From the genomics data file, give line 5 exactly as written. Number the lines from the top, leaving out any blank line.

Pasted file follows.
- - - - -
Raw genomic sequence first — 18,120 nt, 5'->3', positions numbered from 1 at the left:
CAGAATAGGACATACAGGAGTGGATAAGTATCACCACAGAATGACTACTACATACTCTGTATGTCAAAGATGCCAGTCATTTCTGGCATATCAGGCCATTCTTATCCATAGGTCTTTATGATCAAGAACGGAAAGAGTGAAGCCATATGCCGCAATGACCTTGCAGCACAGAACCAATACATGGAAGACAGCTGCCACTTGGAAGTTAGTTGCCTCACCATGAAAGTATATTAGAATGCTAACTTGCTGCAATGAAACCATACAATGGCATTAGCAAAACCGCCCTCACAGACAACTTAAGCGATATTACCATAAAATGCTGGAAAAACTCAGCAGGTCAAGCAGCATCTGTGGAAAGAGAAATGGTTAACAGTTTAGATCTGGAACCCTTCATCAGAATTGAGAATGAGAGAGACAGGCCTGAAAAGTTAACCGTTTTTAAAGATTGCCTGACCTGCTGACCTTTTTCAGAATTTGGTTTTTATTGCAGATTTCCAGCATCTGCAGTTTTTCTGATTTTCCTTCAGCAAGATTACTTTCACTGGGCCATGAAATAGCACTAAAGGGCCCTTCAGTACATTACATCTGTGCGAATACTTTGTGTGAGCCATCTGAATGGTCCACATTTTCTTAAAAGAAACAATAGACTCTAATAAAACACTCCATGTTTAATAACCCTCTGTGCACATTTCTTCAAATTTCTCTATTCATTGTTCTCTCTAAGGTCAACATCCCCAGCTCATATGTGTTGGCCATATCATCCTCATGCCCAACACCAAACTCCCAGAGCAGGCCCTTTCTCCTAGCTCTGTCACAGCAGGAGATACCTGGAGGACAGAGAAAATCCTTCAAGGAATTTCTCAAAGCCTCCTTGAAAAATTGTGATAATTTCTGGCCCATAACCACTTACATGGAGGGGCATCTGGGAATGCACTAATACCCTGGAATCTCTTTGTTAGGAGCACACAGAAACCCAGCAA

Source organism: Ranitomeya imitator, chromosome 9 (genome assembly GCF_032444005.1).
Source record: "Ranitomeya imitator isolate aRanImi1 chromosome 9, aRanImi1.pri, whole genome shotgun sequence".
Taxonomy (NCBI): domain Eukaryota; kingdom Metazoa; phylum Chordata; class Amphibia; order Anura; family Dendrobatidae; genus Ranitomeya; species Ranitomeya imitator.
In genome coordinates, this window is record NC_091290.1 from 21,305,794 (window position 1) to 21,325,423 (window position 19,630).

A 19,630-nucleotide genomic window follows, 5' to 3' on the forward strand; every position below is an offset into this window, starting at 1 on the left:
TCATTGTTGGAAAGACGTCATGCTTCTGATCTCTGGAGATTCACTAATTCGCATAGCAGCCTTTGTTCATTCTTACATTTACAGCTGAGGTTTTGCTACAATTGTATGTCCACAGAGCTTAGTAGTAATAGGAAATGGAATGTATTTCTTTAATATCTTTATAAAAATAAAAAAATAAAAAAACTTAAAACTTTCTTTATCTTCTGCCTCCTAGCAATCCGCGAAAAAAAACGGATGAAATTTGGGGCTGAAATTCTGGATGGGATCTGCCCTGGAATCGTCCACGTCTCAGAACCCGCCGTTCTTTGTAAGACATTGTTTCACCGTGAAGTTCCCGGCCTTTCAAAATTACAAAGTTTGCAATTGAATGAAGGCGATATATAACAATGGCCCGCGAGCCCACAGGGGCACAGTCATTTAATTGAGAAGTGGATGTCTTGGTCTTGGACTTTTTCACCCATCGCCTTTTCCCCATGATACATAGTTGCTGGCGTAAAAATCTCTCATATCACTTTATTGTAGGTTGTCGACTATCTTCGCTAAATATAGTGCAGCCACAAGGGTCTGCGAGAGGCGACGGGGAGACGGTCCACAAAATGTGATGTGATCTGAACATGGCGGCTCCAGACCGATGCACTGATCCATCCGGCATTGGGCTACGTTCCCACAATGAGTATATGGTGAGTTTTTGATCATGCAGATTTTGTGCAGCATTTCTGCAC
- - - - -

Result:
Taxonomy (NCBI): domain Eukaryota; kingdom Metazoa; phylum Chordata; class Amphibia; order Anura; family Dendrobatidae; genus Ranitomeya; species Ranitomeya imitator.